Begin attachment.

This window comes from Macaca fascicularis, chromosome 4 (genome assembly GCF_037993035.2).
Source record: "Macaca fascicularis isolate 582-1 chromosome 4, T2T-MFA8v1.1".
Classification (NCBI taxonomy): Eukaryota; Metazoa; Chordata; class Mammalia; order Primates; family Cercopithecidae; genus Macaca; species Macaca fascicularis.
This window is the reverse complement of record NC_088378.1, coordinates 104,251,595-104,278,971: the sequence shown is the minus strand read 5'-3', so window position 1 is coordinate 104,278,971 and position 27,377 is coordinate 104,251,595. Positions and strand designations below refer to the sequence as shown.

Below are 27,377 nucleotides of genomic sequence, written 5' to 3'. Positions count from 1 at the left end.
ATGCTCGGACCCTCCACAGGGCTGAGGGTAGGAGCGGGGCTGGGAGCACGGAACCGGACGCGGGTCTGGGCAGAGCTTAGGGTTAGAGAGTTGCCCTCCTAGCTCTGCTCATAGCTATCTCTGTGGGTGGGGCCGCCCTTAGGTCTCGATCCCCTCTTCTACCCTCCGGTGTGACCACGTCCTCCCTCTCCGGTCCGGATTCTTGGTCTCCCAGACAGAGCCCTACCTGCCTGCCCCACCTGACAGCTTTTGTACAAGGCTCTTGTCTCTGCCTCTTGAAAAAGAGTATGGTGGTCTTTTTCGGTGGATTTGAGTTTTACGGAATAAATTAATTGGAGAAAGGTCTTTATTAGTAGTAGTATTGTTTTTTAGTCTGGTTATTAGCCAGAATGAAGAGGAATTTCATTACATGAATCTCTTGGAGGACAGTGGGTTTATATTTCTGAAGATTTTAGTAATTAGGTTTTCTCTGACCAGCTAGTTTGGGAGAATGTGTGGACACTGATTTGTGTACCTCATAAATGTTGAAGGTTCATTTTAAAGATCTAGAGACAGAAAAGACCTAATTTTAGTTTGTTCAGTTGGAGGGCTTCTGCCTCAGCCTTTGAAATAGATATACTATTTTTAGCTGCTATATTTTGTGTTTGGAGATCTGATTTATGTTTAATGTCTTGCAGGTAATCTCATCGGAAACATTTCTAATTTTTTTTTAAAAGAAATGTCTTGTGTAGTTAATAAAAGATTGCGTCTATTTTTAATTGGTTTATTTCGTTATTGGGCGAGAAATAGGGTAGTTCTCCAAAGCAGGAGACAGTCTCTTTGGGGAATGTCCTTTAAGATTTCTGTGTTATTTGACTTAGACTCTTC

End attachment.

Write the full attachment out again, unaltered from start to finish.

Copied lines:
This window comes from Macaca fascicularis, chromosome 4 (genome assembly GCF_037993035.2).
Source record: "Macaca fascicularis isolate 582-1 chromosome 4, T2T-MFA8v1.1".
Classification (NCBI taxonomy): Eukaryota; Metazoa; Chordata; class Mammalia; order Primates; family Cercopithecidae; genus Macaca; species Macaca fascicularis.
This window is the reverse complement of record NC_088378.1, coordinates 104,251,595-104,278,971: the sequence shown is the minus strand read 5'-3', so window position 1 is coordinate 104,278,971 and position 27,377 is coordinate 104,251,595. Positions and strand designations below refer to the sequence as shown.

Below are 27,377 nucleotides of genomic sequence, written 5' to 3'. Positions count from 1 at the left end.
ATGCTCGGACCCTCCACAGGGCTGAGGGTAGGAGCGGGGCTGGGAGCACGGAACCGGACGCGGGTCTGGGCAGAGCTTAGGGTTAGAGAGTTGCCCTCCTAGCTCTGCTCATAGCTATCTCTGTGGGTGGGGCCGCCCTTAGGTCTCGATCCCCTCTTCTACCCTCCGGTGTGACCACGTCCTCCCTCTCCGGTCCGGATTCTTGGTCTCCCAGACAGAGCCCTACCTGCCTGCCCCACCTGACAGCTTTTGTACAAGGCTCTTGTCTCTGCCTCTTGAAAAAGAGTATGGTGGTCTTTTTCGGTGGATTTGAGTTTTACGGAATAAATTAATTGGAGAAAGGTCTTTATTAGTAGTAGTATTGTTTTTTAGTCTGGTTATTAGCCAGAATGAAGAGGAATTTCATTACATGAATCTCTTGGAGGACAGTGGGTTTATATTTCTGAAGATTTTAGTAATTAGGTTTTCTCTGACCAGCTAGTTTGGGAGAATGTGTGGACACTGATTTGTGTACCTCATAAATGTTGAAGGTTCATTTTAAAGATCTAGAGACAGAAAAGACCTAATTTTAGTTTGTTCAGTTGGAGGGCTTCTGCCTCAGCCTTTGAAATAGATATACTATTTTTAGCTGCTATATTTTGTGTTTGGAGATCTGATTTATGTTTAATGTCTTGCAGGTAATCTCATCGGAAACATTTCTAATTTTTTTTTAAAAGAAATGTCTTGTGTAGTTAATAAAAGATTGCGTCTATTTTTAATTGGTTTATTTCGTTATTGGGCGAGAAATAGGGTAGTTCTCCAAAGCAGGAGACAGTCTCTTTGGGGAATGTCCTTTAAGATTTCTGTGTTATTTGACTTAGACTCTTC